Monday, June 08, 2015

Working with Special Needs Children, or High Performers: The whole person, not the "problem"

When I was 55 I took a weekend workshop in the Feldenkrais Method.®
I knew and loved this work. It had helped me with back and shoulder issues for years and I always recommended it go someone who had a movement issue.
I thought it was great stuff.

AND, after the weekend workshop I realized: THIS COULD BE ABOUT ME!! I  felt and moved as if I were ten years old again.

This was an invitation to a four year training, which I enhanced with a doubled up first year of training with a man who combined Zen and Feldenkrais.
Then I discovered Anat Baniel, whom I think has advanced what is already one of the most amazing systems on the planet.
Another 4 years.

So 9 years of training and I know this:

A high level musician or a special needs child come in.
They have a brain.
They can learn.
A rock can’t learn, a tree can’t learn, a car can’t learn.

Many “body work” systems treat the person as a car, with a wheel or carburetor that needs to be fixed.

In the Anat Baniel and the Feldenkrais system, we are working with a whole person, whose brain and hence whose life can change.

The change happens a number of ways, and a simple version is the change comes from using these three essentials of radical listening:
Deep presence
Non-habitual options

So, an autistic boy who answered “Not Quite” to every question was not fixed, by being told his answer was wrong or nonsensical.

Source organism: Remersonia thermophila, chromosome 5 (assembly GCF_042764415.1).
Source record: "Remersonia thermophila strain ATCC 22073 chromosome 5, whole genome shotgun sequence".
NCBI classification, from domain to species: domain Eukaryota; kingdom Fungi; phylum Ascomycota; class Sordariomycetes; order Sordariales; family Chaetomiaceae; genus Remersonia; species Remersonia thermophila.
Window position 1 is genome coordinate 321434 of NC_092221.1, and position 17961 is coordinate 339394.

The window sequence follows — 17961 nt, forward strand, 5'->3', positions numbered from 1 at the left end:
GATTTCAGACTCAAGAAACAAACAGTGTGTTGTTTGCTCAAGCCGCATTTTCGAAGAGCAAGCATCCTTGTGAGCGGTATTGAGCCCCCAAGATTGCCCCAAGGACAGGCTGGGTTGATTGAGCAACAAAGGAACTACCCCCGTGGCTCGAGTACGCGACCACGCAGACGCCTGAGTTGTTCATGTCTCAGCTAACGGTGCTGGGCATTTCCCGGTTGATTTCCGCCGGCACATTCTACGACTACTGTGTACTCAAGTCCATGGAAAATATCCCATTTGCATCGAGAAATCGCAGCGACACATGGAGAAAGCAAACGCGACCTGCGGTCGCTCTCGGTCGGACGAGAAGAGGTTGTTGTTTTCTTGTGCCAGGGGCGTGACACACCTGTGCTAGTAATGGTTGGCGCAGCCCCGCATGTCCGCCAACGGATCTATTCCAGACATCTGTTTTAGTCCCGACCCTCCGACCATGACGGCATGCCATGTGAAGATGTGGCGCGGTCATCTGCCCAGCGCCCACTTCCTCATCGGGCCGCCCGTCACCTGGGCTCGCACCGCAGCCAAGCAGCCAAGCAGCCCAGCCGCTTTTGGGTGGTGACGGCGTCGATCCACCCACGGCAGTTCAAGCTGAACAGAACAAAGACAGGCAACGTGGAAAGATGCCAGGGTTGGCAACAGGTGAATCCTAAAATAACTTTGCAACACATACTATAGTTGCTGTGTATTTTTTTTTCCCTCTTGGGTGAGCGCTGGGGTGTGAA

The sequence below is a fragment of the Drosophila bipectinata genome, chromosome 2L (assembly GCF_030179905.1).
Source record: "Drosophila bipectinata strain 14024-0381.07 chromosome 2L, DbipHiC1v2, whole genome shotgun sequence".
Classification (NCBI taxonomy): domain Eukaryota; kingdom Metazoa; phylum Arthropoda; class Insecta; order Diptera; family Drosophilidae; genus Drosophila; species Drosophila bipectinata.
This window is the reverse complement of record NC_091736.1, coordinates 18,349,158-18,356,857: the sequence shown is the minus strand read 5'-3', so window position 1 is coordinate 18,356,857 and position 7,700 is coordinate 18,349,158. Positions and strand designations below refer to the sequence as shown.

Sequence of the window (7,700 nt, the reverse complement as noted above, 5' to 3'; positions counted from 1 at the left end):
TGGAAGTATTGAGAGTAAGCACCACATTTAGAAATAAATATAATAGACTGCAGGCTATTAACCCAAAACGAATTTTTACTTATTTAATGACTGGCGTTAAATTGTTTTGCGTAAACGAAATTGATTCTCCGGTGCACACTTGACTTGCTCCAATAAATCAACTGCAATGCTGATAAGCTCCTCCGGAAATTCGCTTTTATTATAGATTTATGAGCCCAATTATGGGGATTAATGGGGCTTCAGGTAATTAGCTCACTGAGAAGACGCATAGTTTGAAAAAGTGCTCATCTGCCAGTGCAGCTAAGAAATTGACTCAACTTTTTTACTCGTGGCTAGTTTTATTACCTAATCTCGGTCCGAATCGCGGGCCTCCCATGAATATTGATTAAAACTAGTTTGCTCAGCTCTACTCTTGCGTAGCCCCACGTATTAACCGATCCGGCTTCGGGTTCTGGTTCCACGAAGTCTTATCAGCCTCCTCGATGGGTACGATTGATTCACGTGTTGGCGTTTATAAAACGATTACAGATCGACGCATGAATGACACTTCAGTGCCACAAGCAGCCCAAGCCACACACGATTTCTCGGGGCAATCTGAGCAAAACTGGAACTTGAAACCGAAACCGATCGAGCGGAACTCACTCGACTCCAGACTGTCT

I looked at him in presence, connected with him by touch, and played with non habitual wordings.
How about
Not not quite
Not quite quite
Not not quite quite quite

At first he was confused. Then delighted. He started to hear what he was saying and realizing that there were other choices in the world.

And a child with a tight/ spastic fist, from cerebral palsy.

To fix, would be the pry the finger loose and massage or something.
This is nice, but, not any use to the brain.

But, slowly playing with a little little movement in the thumb and then the pinkie and going slow enough the child can feel the difference.
Moving the whole hand in a way that connects to the back and elbow and shoulder.
Moving the hand in many patterns, many options, all with tons of presence and searching for opening up connection in the child’s brain between that hand and other parts of the body…

This is transformation for the whole person.

Works just the same with the highly skilled fingers of the best violin player or pianist in the world.



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